Fundraising in the Trans Community

by Nancy Nangeroni

Monday May 18, 1998. 6:23pm

I returned from my recent west coast visit to bad news: while I was gone, we ran out of money.

This is not earthshattering news, it happens to us regularly. Actually, it's the first time that this has happened since we managed, with the help of some very good people, to extract IFGE from a financial crisis last November. It happened this time in part because I was distracted from fundraising while reorganizing magazine production.

With that task behind me, things should improve. But meanwhile, we need contributions and membership. I've given the matter some thought. Asking for money is not one of my favorite things to do, and I figure I need some convincing arguments to get people to part with their hard-earned cash.

One thing I know is that, with IFGE, you get a lot for your money. Our total income from contributions and membership last year was something like $60,000. That would be enough, if you stretched it carefully, to fund an office with a single employee. And yet, we were able to leverage that investment by our donors and members last year into a budget of over $350,000 and an office with 5 full-time employees, two part-timers, dozens of volunteers, an excellent bookstore and a high quality magazine.

Half of the $60,000 came from a small handful of generous donors, which means that IFGE took only $30,000 from the rest of the community.

What were we able to accomplish with that money?

We ran a successful convention that was the first major Trans convention in Toronto; that brought together a community previously isolated in smaller groups; that presented valuable and groundbreaking seminars and workshops; and that even stimulated the formation of a new support group.
We made available to you, through our bookstore, the finest selection of books about transgender issues available anywhere.
We published our widely respected magazine, the only one that inclusively promotes the welfare of a diverse transgender community while presenting a highly professional and accessible face.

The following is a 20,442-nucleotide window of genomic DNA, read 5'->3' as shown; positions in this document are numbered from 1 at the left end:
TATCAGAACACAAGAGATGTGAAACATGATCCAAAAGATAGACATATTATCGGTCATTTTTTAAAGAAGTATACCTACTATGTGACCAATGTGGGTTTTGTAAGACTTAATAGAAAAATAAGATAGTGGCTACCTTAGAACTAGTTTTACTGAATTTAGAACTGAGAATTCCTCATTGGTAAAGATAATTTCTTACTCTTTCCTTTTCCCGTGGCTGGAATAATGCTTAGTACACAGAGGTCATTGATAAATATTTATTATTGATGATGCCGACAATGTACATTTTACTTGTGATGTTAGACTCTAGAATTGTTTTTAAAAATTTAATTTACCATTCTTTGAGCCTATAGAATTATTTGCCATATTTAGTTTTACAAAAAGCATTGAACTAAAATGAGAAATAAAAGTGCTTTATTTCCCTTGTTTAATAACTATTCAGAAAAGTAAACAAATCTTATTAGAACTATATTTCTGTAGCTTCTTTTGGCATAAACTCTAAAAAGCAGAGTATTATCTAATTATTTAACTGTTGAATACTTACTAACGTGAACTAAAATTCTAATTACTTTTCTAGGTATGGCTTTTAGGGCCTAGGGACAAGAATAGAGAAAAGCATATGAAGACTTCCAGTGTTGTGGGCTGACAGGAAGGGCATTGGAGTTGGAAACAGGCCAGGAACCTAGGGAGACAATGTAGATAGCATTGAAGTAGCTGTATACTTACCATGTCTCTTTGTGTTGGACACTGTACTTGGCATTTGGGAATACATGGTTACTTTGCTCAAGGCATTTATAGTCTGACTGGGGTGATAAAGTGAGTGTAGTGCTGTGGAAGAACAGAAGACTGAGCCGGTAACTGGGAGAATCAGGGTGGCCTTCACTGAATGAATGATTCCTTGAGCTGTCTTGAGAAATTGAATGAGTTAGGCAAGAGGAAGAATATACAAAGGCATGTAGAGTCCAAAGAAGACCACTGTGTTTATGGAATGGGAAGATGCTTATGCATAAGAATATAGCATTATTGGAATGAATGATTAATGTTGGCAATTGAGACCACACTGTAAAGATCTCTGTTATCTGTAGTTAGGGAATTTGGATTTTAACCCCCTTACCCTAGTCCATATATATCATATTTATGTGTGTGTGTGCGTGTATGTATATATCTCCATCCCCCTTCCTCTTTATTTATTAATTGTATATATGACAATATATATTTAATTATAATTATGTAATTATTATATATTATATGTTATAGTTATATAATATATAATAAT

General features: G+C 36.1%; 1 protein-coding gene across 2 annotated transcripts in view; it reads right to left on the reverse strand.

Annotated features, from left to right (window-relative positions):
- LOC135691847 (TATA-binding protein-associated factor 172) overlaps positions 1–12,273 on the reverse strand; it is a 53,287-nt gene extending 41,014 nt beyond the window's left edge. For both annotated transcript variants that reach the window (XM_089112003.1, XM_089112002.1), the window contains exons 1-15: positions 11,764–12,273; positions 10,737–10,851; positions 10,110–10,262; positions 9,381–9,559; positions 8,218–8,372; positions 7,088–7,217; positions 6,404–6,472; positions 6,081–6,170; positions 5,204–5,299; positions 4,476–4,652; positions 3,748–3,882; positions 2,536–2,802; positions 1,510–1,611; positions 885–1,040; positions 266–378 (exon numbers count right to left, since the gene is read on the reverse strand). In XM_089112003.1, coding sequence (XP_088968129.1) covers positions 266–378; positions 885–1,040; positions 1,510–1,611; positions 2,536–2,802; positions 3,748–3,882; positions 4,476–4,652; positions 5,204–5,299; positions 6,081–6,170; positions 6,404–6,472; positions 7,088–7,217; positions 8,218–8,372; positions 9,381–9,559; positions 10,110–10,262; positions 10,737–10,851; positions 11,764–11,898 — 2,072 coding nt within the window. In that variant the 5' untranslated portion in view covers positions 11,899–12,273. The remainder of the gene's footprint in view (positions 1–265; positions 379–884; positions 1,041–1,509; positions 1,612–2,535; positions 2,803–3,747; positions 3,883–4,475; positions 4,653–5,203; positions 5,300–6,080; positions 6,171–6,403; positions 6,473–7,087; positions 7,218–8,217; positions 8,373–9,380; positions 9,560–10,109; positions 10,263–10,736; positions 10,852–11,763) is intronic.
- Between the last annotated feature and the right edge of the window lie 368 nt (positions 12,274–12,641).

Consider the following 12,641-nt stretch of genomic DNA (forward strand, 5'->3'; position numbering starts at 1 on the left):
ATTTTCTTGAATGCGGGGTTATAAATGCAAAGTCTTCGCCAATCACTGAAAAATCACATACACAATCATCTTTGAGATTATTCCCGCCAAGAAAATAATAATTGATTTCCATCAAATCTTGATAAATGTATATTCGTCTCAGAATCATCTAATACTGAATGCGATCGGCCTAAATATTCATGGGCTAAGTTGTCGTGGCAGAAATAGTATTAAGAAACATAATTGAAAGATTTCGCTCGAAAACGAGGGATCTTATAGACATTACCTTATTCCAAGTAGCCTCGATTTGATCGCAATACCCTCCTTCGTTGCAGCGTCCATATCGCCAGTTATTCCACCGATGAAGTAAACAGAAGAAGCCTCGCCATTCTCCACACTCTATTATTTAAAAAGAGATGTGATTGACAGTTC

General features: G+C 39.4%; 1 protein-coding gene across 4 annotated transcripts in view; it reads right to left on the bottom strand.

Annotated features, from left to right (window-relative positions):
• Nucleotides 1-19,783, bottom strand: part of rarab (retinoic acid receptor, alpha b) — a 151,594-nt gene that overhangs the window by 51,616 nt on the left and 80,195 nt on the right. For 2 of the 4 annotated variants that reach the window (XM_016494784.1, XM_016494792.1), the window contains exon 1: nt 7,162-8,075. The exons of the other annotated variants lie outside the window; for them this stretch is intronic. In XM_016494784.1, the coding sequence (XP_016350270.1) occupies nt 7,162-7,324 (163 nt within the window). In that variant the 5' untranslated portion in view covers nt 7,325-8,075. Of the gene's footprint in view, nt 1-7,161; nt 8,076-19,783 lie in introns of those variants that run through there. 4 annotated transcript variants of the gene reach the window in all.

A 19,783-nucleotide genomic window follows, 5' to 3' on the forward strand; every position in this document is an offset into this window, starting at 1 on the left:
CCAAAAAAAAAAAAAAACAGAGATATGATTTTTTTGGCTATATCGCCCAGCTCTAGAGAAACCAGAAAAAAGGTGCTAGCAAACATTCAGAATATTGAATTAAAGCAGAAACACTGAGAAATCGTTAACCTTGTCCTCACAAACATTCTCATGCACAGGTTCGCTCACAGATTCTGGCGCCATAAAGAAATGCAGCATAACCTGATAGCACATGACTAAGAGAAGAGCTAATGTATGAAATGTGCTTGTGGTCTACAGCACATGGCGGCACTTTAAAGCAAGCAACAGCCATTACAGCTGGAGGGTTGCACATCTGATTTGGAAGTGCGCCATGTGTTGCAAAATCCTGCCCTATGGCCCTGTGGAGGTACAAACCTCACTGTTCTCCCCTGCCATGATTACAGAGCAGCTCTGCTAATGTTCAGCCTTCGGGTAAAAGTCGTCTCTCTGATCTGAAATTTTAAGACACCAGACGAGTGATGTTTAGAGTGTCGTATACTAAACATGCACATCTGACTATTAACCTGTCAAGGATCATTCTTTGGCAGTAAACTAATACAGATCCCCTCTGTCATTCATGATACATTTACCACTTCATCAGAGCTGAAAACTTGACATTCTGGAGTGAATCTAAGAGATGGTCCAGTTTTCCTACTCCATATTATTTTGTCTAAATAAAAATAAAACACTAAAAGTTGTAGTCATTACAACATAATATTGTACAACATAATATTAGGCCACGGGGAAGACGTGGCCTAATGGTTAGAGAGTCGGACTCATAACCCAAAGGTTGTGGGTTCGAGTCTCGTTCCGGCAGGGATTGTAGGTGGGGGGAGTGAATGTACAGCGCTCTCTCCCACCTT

We created a top-notch web site providing useful information for a broad community of questioners.
We answered countless inquiries and provided referrals for people ranging from crossdressers and trans youth to helping professionals and the media.
We repeatedly represented our community to the media, other organizations, and the medical and psychological professions, while at the same time providing a point of contact for people not yet familiar with our community.
All the while, we strove to maintain high standards in all our work, scrupulously avoiding attacks against individuals, challenging instead only ideas and organizations. We set a conscious example for intercommunity relationships and dialogue, and advocated strongly for greater cooperation and collaboration. We mended fences with other organizations and individuals around our community, building towards more effective collaborations in the future.

Surprisingly, our greatest obstacle -- other than our own mistakes -- has not been the religious right, or the media, or the law. Rather, it's been vicious attack from within our own community. Because they come from within, these attacks are extraordinarly discouraging and counterproductive. I'm no psychologist, but I suspect that they happen because of our self-esteem issues. Or maybe it's just that we all care so much about this movement, and can't bear the thought of a leader taking us astray. I can't bear that thought either, and we at IFGE rely on you to help keep us on track with your suggestions and feedback.

When it comes to funding the efforts of those of us willing to do the work, I think we can do better. Surely we can raise more than $30,000 a year from our community, for our community. Just last Saturday I sat at an HRC fundraising dinner in Atlanta, attended by over 1,000 people who paid $175 each to attend. That one dinner raised more money than we've raised from our community, including all sources of donations and membership, over the last two years.

So tell me, what is wrong with this picture? Why is it that we regularly hold fundraisers for other charities at TG events, but fundraising events for our own organizations like GenderPAC, It's Time, America, IFGE, and other deserving efforts, are almost unheard of? Why do we resent being asked to fund our own liberation? Is it that we just can't do without one more dress or tie, or is it that we still can't bring ourselves to trust one another? Are we still seeing each other as the perverts we still, in some deep, dark place in our souls, believe ourselves to be?

I call on the transgender community to empower those willing to work, with the means to do the job well. It's time we became good at fundraising. Let's follow the example of the good folks at last year's Southern Comfort, or the last "T" Party, or the Hero's Journey Conference, all of which gave generously to IFGE and enabled us to turn this organization around. Imagine what could be done if we really mobilized the generosity of our community!

Some lucky transfolk are enjoying greatly expanded freedoms of gender expression and identity. More cities are passing Trans-protective ordinances, employers are following suit, and media coverage has been exceedingly favorable. But too many trans people still fall victim to hate crimes, employment discrimination, and the loss of their families. We can make a difference for them, but not without your help. Please, help us do what must be done. Help us help those that are in need. Don't put it off. Help us today, because if you don't we may not be here to help them, or you, tomorrow.

Please send whatever you can afford - no gift is too small.